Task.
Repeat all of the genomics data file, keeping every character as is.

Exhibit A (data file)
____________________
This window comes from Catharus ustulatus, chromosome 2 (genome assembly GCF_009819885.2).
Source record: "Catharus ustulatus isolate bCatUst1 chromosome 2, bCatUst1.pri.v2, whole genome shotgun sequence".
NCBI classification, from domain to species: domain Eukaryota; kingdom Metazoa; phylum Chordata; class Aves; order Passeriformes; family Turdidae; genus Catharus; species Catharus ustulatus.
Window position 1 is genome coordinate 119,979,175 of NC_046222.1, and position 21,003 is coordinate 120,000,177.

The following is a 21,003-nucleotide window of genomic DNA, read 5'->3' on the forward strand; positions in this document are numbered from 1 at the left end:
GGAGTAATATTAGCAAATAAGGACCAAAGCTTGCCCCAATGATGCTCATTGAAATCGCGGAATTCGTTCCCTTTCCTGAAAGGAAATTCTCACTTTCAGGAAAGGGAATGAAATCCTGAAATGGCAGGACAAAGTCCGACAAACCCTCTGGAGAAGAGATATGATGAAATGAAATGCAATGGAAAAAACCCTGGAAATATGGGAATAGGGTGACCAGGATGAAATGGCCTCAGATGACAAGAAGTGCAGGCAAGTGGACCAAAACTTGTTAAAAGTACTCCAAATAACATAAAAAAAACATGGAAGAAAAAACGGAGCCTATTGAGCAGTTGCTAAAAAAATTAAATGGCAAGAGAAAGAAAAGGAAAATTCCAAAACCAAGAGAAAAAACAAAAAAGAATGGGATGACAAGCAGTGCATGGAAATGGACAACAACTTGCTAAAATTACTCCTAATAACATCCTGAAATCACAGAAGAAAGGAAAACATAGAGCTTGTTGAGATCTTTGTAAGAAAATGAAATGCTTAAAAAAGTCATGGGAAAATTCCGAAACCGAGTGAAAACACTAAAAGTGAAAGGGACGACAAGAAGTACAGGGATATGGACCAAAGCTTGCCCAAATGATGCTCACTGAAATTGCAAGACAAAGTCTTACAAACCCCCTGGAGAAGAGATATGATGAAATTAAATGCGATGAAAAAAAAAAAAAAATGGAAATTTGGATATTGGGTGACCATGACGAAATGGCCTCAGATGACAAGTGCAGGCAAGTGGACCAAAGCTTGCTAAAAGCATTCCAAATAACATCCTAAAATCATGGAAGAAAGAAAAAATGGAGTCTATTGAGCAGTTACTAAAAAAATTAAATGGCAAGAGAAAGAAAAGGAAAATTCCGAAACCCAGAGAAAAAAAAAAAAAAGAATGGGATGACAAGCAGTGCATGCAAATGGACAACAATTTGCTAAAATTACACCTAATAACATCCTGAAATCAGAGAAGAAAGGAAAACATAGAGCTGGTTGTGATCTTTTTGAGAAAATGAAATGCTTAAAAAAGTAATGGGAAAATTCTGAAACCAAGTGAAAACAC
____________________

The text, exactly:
This window comes from Catharus ustulatus, chromosome 2 (genome assembly GCF_009819885.2).
Source record: "Catharus ustulatus isolate bCatUst1 chromosome 2, bCatUst1.pri.v2, whole genome shotgun sequence".
NCBI classification, from domain to species: domain Eukaryota; kingdom Metazoa; phylum Chordata; class Aves; order Passeriformes; family Turdidae; genus Catharus; species Catharus ustulatus.
Window position 1 is genome coordinate 119,979,175 of NC_046222.1, and position 21,003 is coordinate 120,000,177.

The following is a 21,003-nucleotide window of genomic DNA, read 5'->3' on the forward strand; positions in this document are numbered from 1 at the left end:
GGAGTAATATTAGCAAATAAGGACCAAAGCTTGCCCCAATGATGCTCATTGAAATCGCGGAATTCGTTCCCTTTCCTGAAAGGAAATTCTCACTTTCAGGAAAGGGAATGAAATCCTGAAATGGCAGGACAAAGTCCGACAAACCCTCTGGAGAAGAGATATGATGAAATGAAATGCAATGGAAAAAACCCTGGAAATATGGGAATAGGGTGACCAGGATGAAATGGCCTCAGATGACAAGAAGTGCAGGCAAGTGGACCAAAACTTGTTAAAAGTACTCCAAATAACATAAAAAAAACATGGAAGAAAAAACGGAGCCTATTGAGCAGTTGCTAAAAAAATTAAATGGCAAGAGAAAGAAAAGGAAAATTCCAAAACCAAGAGAAAAAACAAAAAAGAATGGGATGACAAGCAGTGCATGGAAATGGACAACAACTTGCTAAAATTACTCCTAATAACATCCTGAAATCACAGAAGAAAGGAAAACATAGAGCTTGTTGAGATCTTTGTAAGAAAATGAAATGCTTAAAAAAGTCATGGGAAAATTCCGAAACCGAGTGAAAACACTAAAAGTGAAAGGGACGACAAGAAGTACAGGGATATGGACCAAAGCTTGCCCAAATGATGCTCACTGAAATTGCAAGACAAAGTCTTACAAACCCCCTGGAGAAGAGATATGATGAAATTAAATGCGATGAAAAAAAAAAAAAAATGGAAATTTGGATATTGGGTGACCATGACGAAATGGCCTCAGATGACAAGTGCAGGCAAGTGGACCAAAGCTTGCTAAAAGCATTCCAAATAACATCCTAAAATCATGGAAGAAAGAAAAAATGGAGTCTATTGAGCAGTTACTAAAAAAATTAAATGGCAAGAGAAAGAAAAGGAAAATTCCGAAACCCAGAGAAAAAAAAAAAAAAGAATGGGATGACAAGCAGTGCATGCAAATGGACAACAATTTGCTAAAATTACACCTAATAACATCCTGAAATCAGAGAAGAAAGGAAAACATAGAGCTGGTTGTGATCTTTTTGAGAAAATGAAATGCTTAAAAAAGTAATGGGAAAATTCTGAAACCAAGTGAAAACAC